The full spectrum of herbicide resistance in a weed can vary according to the mechanistic basis and cannot be implied from the selective pressure. Common ragweed (Ambrosia artemisiifolia L.) is an important weed species of horticultural crops that has developed resistance to linuron based on either target site– or non–target site resistance mechanisms. The objective of the study is to characterize the cross-resistance to metribuzin of linuron-selected biotypes of A. artemisiifolia with target site– and non–target site resistance and determine its genetic basis. Crosses were made between two types of linuron-resistant biotype and a linuron-susceptible biotype, and the progeny were further backcrossed with susceptible plants to the third backcross (BC3) generation to determine their responses to both herbicides compared with parental lines. The target site–based linuron-resistant biotype was cross-resistant to metribuzin, and resistance to both herbicides was maintained at the same level in the BC3 line. In contrast, the linuron-selected biotype with a non–target site resistance mechanism was not cross-resistant to metribuzin. In addition, the BC3 lines deriving from the non–target site resistant parents had very low-level resistance. While the target site–resistance trait is maintained through multiple crosses, non–target site based resistance would be lost over time when selection is absent or insufficient to retain all genes involved in resistance as a complex trait. This would imply A. artemisiifolia biotypes with different mechanisms would need to be managed differently over time.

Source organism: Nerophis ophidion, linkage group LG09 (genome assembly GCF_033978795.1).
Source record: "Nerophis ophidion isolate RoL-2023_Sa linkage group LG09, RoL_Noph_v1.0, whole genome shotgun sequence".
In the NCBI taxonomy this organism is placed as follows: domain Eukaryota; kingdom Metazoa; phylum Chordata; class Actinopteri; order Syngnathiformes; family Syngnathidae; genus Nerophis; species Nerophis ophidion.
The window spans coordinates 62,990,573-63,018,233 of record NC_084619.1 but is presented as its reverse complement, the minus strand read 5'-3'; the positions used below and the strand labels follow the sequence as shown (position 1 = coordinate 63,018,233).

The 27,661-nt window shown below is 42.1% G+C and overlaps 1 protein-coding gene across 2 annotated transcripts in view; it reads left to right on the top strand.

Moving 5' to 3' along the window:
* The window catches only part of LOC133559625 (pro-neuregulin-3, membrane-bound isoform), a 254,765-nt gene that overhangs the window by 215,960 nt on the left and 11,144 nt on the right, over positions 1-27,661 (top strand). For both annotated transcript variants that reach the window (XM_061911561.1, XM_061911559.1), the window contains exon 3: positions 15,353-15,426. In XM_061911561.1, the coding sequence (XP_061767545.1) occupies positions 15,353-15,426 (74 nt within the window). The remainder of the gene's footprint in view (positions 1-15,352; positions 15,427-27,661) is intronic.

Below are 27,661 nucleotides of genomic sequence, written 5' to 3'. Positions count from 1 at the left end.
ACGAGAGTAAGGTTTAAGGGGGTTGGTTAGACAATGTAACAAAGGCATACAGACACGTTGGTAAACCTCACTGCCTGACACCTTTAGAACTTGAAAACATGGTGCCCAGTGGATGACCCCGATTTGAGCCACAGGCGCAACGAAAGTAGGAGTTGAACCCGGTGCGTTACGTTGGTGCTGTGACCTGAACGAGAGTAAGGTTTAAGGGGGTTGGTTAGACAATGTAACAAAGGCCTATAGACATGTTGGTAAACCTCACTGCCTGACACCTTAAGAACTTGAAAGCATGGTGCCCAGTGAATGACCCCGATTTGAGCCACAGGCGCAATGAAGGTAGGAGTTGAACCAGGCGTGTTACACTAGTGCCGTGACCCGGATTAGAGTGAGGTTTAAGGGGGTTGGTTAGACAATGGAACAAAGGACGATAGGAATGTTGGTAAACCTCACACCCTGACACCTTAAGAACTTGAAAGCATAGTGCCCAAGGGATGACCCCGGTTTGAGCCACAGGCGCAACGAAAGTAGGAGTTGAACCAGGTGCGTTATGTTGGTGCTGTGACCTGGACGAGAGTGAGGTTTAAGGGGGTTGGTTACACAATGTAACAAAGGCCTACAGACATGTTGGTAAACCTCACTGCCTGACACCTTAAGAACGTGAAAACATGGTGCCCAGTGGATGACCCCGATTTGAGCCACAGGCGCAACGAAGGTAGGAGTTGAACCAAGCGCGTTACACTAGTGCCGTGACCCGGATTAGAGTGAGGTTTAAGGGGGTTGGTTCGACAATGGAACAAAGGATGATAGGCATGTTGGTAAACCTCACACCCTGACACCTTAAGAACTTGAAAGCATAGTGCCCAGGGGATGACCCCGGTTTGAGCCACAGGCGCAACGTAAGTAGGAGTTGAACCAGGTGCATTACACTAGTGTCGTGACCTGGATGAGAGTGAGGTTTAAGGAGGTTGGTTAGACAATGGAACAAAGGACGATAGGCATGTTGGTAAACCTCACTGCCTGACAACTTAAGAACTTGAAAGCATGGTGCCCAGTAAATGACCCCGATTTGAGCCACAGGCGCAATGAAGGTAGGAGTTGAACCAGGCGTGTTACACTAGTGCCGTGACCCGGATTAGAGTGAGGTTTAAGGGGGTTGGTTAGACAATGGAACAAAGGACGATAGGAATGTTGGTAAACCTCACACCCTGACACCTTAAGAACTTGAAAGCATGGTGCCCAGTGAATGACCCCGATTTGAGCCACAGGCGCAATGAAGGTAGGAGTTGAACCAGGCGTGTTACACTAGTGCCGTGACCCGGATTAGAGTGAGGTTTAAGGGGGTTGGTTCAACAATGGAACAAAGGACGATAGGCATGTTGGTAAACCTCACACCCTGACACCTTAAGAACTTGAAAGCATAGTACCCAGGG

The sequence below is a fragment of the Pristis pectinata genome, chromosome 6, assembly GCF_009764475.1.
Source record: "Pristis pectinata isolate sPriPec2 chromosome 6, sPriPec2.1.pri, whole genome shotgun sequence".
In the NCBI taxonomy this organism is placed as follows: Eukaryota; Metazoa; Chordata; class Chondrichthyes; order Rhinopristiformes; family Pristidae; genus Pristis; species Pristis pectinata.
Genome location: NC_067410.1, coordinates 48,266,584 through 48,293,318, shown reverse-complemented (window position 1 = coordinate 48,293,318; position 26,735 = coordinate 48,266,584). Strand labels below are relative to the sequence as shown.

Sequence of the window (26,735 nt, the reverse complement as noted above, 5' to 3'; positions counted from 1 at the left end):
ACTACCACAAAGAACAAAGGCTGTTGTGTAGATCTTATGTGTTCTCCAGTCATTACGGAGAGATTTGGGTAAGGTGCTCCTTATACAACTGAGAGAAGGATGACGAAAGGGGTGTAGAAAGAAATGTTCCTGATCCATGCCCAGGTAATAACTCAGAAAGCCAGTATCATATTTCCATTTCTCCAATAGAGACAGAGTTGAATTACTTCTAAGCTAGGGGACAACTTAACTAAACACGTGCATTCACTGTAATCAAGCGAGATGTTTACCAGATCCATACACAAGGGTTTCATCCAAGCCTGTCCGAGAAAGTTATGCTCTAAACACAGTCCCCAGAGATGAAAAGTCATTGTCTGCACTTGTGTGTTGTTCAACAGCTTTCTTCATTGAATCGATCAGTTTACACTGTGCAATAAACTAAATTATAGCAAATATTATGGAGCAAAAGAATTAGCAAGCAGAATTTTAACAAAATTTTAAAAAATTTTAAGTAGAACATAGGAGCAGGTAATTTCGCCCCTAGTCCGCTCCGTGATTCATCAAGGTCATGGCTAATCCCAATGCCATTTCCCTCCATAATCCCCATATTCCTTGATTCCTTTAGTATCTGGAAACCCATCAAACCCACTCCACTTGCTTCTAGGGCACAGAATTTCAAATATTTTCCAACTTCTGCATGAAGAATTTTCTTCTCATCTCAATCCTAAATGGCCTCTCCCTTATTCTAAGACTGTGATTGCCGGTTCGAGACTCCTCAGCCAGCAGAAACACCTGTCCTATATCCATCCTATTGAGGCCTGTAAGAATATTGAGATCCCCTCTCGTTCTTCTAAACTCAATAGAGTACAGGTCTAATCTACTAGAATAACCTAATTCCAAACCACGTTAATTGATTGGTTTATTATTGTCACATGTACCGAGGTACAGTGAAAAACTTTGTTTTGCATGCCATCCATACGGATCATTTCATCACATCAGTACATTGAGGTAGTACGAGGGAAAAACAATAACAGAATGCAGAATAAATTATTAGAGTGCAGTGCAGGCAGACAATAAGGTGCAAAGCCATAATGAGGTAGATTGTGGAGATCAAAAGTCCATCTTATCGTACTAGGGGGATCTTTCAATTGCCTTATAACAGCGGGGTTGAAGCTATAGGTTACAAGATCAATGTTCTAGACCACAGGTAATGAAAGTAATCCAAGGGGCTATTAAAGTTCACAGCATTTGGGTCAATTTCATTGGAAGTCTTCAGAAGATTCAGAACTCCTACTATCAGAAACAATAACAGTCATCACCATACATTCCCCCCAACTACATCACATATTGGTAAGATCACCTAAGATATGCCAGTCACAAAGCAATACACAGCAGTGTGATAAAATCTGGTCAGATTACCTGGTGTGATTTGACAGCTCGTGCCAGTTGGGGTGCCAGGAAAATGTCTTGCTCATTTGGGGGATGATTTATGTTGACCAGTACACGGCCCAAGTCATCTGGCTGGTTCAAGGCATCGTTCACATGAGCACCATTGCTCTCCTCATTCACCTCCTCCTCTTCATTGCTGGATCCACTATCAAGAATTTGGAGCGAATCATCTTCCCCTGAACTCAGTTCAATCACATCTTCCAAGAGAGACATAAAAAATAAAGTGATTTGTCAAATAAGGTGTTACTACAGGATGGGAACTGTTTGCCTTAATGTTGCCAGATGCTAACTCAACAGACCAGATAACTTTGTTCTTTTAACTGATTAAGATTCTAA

Photosystem II (PS II)-inhibitor herbicide resistance in Ontario waterhemp [Amaranthus tuberculatus (Moq.) Sauer] populations is conferred via target-site resistance (TSR) and non–target site resistance (NTSR) mechanisms. Metribuzin-resistant (MR) A. tuberculatus is due to TSR. Conversely, in other populations of PS II–inhibitor resistant A. tuberculatus, plants are resistant to atrazine but metribuzin sensitive (MS). The objective of this study was to determine the biologically effective dose of metribuzin applied preemergence and postemergence for the control of MS and MR A. tuberculatus. Ten field experiments were conducted in 2019 and 2020 to determine the effective doses of metribuzin for 50%, 80%, and 95% control of MS and MR A. tuberculatus. Metribuzin applied preemergence at the calculated doses of 133, 350, and 1,070 g ai ha−1 controlled MS A. tuberculatus 50%, 80%, and 95%, respectively, whereas the calculated doses of 7,868 and 17,533 g ai ha−1 controlled MR A. tuberculatus 50% and 80%, respectively, at 12 wk after application (WAA). Metribuzin applied postemergence at the calculated doses of 245 and 1,480 g ai ha−1 controlled MS A. tuberculatus 50% and 80%, respectively; the calculated dose for 50% MR A. tuberculatus control was greater than the highest dose (17,920 g ai ha−1) included in this study. Metribuzin at 560 and 1,120 g ha−1 and pyroxasulfone/flumioxazin (240 g ai ha−1) applied preemergence controlled MS A. tuberculatus 88%, 95%, and 98%, respectively, at 12 WAA, whereas the same treatments only controlled MR A. tuberculatus 0%, 4%, and 93%, respectively, at 12 WAA. Metribuzin at 560 and 1,120 g ha−1 and fomesafen (240 g ai ha−1) applied postemergence controlled MS A. tuberculatus 65%, 70%, and 78%, and MR A. tuberculatus 0%, 1%, and 49%, respectively, at 12 WAA. Based on these results, PS II–inhibitor resistant A. tuberculatus with NTSR (enhanced metabolism) is controlled with metribuzin applied preemergence and postemergence; in contrast, PS II–inhibitor resistant A. tuberculatus with TSR (glycine-264-serine altered target site) is not controlled with metribuzin.